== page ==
‘Alice in Wonderland’ book club discussion: A rabbit hole for all readers

In “Alice in Wonderland,” Alice grows and shrinks and nothing quite fits — just like life, says one reader.
In “Alice in Wonderland,” Alice grows and shrinks and nothing quite fits — just like life, says one reader.

One Rabbit Hole wasn’t big enough to hold all the readers who gathered to discuss the perennially popular children’s classic “Alice’s Adventures in Wonderland” by Lewis Carroll.

In September, more than a dozen readers met at Mid-Continent Public Library’s Smithville Branch, and this month teens and seniors met in the Crossroads at the Rabbit Hole, the site of a proposed children’s book center. Both groups brought new insights to a book that has puzzled and amused readers for 150 years.

Their primary question was voiced by Mary Kay Anderson of Smithville: “Why was this book so popular and how has it remained so popular?”

Barbara Krueger of Smithville admitted to having trouble reading it as an adult. “I wonder if this book is suited to children today. It was hard for me to understand in some places. The characters are odd and the conversations go in unusual directions.”

Nina Norris Payton of Smithville laughed proudly and said, “I’m 92 and I felt like I was reading it for the first time. I don’t remember selecting this book as a child, but by the time I got to the middle I couldn’t wait to see what would happen next.”

There’s never been a children’s classic quite like this one, said Nancy Barber of Smithville. “At the time Alice was written, everything for children had to have a moral. Carroll did something so contrary. Alice was popular because it was different, new and fresh.”

Several readers praised the book for compelling children to use their imaginations.

“Carroll gave us a glimpse, but he’s not very detailed in his descriptions,” said Janet Kay of Smithville. “And this book comes from an oral tradition. I can see why it would ramble from one adventure to another. This is how you tell a story to a child. You make stuff up as fast as you can.”

One of the teen readers, Abigail Borne of Kansas City, felt the lack of description “could be seen as a cop-out that Carroll didn’t really want to explain what was going on, who the characters were, or what Alice was doing.”

Erica Whorton of Blue Summit pointed out the power of suggestion: “Sometimes what you do or say before you go to sleep impacts what you dream about. Some of the things Alice was thinking about showed up in her adventures in Wonderland.”

Leslie Talabera of Kansas City agreed: “Alice is in a dream world and things change very quickly. Wonderland is full of orderly chaos. No matter how chaotic the story gets, Alice can find a path or a direction, and she never seems overly concerned about it.”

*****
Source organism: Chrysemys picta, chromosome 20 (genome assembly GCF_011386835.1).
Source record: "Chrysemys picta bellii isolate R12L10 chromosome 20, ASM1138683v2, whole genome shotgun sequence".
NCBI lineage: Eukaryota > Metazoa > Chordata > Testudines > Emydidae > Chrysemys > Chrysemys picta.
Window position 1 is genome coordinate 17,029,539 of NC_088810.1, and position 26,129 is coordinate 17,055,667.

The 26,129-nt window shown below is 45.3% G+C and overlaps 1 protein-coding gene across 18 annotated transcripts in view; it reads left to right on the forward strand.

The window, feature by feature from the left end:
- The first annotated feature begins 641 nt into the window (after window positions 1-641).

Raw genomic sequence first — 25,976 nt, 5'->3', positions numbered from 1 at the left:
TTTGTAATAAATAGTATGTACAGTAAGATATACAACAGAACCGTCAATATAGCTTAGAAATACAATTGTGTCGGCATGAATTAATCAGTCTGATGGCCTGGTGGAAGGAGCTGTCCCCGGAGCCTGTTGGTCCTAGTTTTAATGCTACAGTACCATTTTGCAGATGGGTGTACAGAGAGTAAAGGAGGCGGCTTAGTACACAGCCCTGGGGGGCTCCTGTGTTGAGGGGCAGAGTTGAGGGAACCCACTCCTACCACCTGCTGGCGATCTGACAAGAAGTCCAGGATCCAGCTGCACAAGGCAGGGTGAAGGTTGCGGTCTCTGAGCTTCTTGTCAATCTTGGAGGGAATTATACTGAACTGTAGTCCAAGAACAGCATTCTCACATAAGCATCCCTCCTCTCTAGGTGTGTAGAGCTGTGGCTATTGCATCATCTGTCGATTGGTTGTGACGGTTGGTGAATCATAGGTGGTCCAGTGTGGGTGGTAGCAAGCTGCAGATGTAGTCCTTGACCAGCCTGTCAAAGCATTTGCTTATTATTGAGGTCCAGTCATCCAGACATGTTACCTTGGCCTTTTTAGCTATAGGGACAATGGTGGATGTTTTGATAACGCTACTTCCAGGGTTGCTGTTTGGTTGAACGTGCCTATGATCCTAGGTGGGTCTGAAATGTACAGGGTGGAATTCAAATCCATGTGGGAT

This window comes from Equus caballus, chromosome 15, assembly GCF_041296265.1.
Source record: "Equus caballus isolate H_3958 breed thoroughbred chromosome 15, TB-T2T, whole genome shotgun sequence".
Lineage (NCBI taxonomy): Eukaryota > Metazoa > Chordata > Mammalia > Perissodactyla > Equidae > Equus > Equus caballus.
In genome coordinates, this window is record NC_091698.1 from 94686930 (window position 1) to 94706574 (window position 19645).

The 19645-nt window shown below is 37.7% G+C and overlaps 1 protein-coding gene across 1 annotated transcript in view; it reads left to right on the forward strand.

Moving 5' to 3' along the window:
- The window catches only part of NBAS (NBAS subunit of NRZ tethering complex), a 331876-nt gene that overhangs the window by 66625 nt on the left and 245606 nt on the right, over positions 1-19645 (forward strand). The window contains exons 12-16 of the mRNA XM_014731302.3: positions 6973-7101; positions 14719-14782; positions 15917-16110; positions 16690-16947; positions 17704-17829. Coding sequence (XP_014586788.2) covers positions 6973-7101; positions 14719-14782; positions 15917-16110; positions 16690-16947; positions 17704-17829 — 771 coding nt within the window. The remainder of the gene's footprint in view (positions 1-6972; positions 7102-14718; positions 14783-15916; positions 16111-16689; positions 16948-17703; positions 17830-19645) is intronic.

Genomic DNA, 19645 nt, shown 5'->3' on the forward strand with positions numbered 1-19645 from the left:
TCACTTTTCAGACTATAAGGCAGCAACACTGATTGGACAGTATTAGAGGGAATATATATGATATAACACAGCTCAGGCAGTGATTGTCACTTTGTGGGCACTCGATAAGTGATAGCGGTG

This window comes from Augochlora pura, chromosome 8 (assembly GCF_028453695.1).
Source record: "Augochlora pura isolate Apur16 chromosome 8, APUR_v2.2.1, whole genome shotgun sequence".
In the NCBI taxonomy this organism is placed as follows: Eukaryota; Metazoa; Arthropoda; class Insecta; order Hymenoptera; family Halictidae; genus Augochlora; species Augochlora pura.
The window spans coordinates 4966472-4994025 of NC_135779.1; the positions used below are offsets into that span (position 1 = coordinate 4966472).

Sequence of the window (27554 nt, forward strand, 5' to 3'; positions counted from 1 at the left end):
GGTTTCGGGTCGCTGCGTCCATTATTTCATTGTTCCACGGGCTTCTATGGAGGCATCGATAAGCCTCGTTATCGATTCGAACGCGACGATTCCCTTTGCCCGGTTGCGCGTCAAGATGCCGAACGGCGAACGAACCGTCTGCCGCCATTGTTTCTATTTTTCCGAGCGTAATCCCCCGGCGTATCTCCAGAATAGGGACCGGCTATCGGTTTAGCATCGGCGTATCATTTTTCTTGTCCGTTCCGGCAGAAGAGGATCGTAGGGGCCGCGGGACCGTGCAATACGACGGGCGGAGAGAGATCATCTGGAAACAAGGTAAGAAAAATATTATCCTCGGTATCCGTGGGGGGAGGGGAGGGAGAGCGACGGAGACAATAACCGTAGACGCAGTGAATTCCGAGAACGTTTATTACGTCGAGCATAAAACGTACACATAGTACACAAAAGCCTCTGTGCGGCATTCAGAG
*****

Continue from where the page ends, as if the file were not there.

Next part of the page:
Kay compared Alice’s experiences to what she could expect as an adult. “Alice was thinking about her own life and how some things weren’t possible. There are lots of things that aren’t possible. There are so many things she can’t understand. She can’t fit through a door; she’s too big, then too small. She meets all these different characters, and her experiences in Wonderland don’t fit together the way she expects them to. But that’s life.”

Lori Schwartz of Kansas City asked about Alice herself: “Is she scared or enchanted and under a spell?”

“When I read it the second time,” answered Linda Starks of Kansas City, “I thought Alice is everything women want to be today. She’s adventurous. She’s curious.”

Howard Wilkens of Kansas City marveled at Alice’s composure. “I felt claustrophobic when Alice would change size. I was amazed she was in control of herself.”

This comment had Norma Tucker of Smithville bring the conversation back to fantasy. “She was a girl with a lot of imagination. And a lot of children have that kind of imagination. Alice’s adult sister sees the world in a more rigid form. Like most children, Alice doesn’t learn from her mistakes. She hasn’t learned not to eat or drink everything in her path because she’s not afraid and she wants to try everything.”

Schwartz concluded, “It’s the fantasy quality that translates this classic into something charming and timeless. It still holds a great deal of interest for kids. And adults.”

Kaite Stover is director of readers’ services for the Kansas City Public Library.

Join the club

The Kansas City Star and the Kansas City Public Library present a book-of-the-moment selection every six to eight weeks and invite the community to read along. To participate in a book discussion led by the library’s Kaite Stover, email Look in FYI on Nov. 7 for the introduction to the next selection, “Then Comes Marriage: United States v. Windsor and the Defeat of DOMA,” by Roberta Kaplan.


As part of the celebration of the 150th anniversary of “Alice in Wonderland,” singer Angela Hagenbach will perform her original jazz work inspired by the novel: 6:30 p.m. Oct. 28 at the Plaza Library and 6:30 p.m. Nov. 10 at the Pavilion at John Knox in Lee’s Summit. Find more information at or